Twitter is a brave new world for many brands as they explore how to maximize their efforts, connect with customers and build communities. There are as many different Twitter strategies out there as there are brands, but one thing is consistent in all of them: engagement is the key.
Engagement helps brands build relationships with their customers, encourage participation from influencers, and foster advocates to amplify their message. And while it’s easy to talk about “engagement” and “community building” on Twitter, it’s a lot harder to actually do these things. A case in point: Popular brands like @JetBlue, @AmericanExpress and @WholeFoods each have more than one million followers – yet, according to our research, there is surprisingly little engagement around these otherwise active handles.
All too often we see brands using Twitter to spout dozens of messages each day, but these same brands offer no replies to customer questions, retweets of interesting comments and ideas, or thoughtful conversation-starters to promote discussion among their followers. In fact, engagement is so lacking globally on Twitter that over 73 percent of tweets directed to the top retail brands on Twitter go unanswered. There are thousands of consumers right now looking to interact with their favorite brands, but getting no response.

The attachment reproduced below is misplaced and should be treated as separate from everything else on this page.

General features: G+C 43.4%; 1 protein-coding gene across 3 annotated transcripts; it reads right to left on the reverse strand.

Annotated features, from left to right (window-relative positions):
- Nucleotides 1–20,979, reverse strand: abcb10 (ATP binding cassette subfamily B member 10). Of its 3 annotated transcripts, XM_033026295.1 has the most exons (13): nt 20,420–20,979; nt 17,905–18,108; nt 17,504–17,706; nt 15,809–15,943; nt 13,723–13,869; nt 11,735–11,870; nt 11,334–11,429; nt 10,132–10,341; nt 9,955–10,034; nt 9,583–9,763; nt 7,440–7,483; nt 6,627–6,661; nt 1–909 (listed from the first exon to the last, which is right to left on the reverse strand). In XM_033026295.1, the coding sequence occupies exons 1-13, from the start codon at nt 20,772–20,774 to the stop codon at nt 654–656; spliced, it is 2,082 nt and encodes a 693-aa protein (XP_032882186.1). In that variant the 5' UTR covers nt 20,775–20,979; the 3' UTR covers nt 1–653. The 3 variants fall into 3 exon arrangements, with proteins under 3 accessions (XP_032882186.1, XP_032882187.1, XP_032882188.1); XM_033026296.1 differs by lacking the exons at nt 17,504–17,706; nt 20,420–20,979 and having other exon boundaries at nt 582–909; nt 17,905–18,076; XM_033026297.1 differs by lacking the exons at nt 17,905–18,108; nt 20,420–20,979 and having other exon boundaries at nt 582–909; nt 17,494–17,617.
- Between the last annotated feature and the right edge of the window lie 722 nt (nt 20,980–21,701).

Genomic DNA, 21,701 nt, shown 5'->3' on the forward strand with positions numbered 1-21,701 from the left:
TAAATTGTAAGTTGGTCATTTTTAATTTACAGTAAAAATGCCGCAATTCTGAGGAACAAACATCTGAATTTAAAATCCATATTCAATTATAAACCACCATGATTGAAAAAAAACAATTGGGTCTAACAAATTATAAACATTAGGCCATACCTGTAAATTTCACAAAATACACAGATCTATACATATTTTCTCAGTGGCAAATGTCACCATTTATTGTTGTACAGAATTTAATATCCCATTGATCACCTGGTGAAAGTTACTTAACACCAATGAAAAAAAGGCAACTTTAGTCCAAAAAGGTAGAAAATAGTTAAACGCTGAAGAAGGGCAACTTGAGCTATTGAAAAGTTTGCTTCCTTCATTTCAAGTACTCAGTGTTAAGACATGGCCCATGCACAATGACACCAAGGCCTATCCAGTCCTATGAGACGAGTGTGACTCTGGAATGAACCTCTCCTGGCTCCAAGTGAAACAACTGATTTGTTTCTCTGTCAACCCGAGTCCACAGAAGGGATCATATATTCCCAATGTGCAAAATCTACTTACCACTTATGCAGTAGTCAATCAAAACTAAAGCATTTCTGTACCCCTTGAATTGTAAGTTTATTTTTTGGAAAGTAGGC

Most brands have fallen into the trap of treating Twitter like a vestige of the old way of doing things: broadcasting messages and expecting to influence customers with little to no community-building efforts. This view of Twitter as a one-way communication tool severely limits quality interactions between brands and their customers, and is a short-sighted use of an inherently interactive communication channel.
Where is all the engagement?
Despite the fact that the majority of brands appear to be allowing their Twitter communities to languish, all is not hopeless. There are some amazing examples of brands who have worked hard to foster relationships with their followers.
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